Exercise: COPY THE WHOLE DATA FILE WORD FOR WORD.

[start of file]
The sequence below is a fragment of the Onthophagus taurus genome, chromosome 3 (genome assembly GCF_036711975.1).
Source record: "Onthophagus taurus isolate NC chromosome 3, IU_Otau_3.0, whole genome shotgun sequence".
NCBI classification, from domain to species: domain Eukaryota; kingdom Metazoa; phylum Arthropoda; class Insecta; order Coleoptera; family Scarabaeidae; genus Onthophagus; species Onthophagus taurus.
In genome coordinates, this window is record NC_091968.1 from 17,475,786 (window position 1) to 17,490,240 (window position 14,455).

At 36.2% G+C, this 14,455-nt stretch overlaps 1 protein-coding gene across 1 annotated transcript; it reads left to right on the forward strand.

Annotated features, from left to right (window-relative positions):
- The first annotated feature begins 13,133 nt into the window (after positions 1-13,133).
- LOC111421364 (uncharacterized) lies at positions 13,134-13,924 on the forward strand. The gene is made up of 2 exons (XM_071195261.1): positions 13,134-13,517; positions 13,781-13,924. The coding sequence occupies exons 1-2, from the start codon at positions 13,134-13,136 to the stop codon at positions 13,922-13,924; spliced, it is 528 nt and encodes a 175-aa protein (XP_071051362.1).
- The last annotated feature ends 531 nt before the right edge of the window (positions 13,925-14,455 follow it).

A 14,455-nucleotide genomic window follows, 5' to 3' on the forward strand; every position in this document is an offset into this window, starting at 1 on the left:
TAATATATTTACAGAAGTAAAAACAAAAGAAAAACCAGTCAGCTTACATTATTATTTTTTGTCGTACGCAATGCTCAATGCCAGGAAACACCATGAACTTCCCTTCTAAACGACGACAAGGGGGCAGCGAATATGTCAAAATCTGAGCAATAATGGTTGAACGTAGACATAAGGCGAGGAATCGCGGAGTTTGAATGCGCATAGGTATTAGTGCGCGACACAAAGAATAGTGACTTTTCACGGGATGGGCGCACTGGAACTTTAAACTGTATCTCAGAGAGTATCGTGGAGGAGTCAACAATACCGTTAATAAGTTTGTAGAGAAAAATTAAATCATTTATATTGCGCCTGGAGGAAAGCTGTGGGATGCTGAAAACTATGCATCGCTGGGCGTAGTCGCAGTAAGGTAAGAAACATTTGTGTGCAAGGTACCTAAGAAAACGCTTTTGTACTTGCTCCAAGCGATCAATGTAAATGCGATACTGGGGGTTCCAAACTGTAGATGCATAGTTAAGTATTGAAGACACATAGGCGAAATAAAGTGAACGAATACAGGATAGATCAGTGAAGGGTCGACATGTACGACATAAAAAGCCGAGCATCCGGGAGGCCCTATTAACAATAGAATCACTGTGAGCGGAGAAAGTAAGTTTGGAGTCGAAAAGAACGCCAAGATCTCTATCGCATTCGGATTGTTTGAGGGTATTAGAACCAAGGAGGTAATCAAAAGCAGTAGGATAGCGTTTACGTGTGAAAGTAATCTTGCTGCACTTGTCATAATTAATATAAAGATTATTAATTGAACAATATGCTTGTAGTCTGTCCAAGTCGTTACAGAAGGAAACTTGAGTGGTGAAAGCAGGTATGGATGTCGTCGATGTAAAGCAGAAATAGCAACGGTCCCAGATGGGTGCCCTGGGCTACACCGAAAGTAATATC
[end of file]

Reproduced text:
The sequence below is a fragment of the Onthophagus taurus genome, chromosome 3 (genome assembly GCF_036711975.1).
Source record: "Onthophagus taurus isolate NC chromosome 3, IU_Otau_3.0, whole genome shotgun sequence".
NCBI classification, from domain to species: domain Eukaryota; kingdom Metazoa; phylum Arthropoda; class Insecta; order Coleoptera; family Scarabaeidae; genus Onthophagus; species Onthophagus taurus.
In genome coordinates, this window is record NC_091968.1 from 17,475,786 (window position 1) to 17,490,240 (window position 14,455).

At 36.2% G+C, this 14,455-nt stretch overlaps 1 protein-coding gene across 1 annotated transcript; it reads left to right on the forward strand.

Annotated features, from left to right (window-relative positions):
- The first annotated feature begins 13,133 nt into the window (after positions 1-13,133).
- LOC111421364 (uncharacterized) lies at positions 13,134-13,924 on the forward strand. The gene is made up of 2 exons (XM_071195261.1): positions 13,134-13,517; positions 13,781-13,924. The coding sequence occupies exons 1-2, from the start codon at positions 13,134-13,136 to the stop codon at positions 13,922-13,924; spliced, it is 528 nt and encodes a 175-aa protein (XP_071051362.1).
- The last annotated feature ends 531 nt before the right edge of the window (positions 13,925-14,455 follow it).

A 14,455-nucleotide genomic window follows, 5' to 3' on the forward strand; every position in this document is an offset into this window, starting at 1 on the left:
TAATATATTTACAGAAGTAAAAACAAAAGAAAAACCAGTCAGCTTACATTATTATTTTTTGTCGTACGCAATGCTCAATGCCAGGAAACACCATGAACTTCCCTTCTAAACGACGACAAGGGGGCAGCGAATATGTCAAAATCTGAGCAATAATGGTTGAACGTAGACATAAGGCGAGGAATCGCGGAGTTTGAATGCGCATAGGTATTAGTGCGCGACACAAAGAATAGTGACTTTTCACGGGATGGGCGCACTGGAACTTTAAACTGTATCTCAGAGAGTATCGTGGAGGAGTCAACAATACCGTTAATAAGTTTGTAGAGAAAAATTAAATCATTTATATTGCGCCTGGAGGAAAGCTGTGGGATGCTGAAAACTATGCATCGCTGGGCGTAGTCGCAGTAAGGTAAGAAACATTTGTGTGCAAGGTACCTAAGAAAACGCTTTTGTACTTGCTCCAAGCGATCAATGTAAATGCGATACTGGGGGTTCCAAACTGTAGATGCATAGTTAAGTATTGAAGACACATAGGCGAAATAAAGTGAACGAATACAGGATAGATCAGTGAAGGGTCGACATGTACGACATAAAAAGCCGAGCATCCGGGAGGCCCTATTAACAATAGAATCACTGTGAGCGGAGAAAGTAAGTTTGGAGTCGAAAAGAACGCCAAGATCTCTATCGCATTCGGATTGTTTGAGGGTATTAGAACCAAGGAGGTAATCAAAAGCAGTAGGATAGCGTTTACGTGTGAAAGTAATCTTGCTGCACTTGTCATAATTAATATAAAGATTATTAATTGAACAATATGCTTGTAGTCTGTCCAAGTCGTTACAGAAGGAAACTTGAGTGGTGAAAGCAGGTATGGATGTCGTCGATGTAAAGCAGAAATAGCAACGGTCCCAGATGGGTGCCCTGGGCTACACCGAAAGTAATATC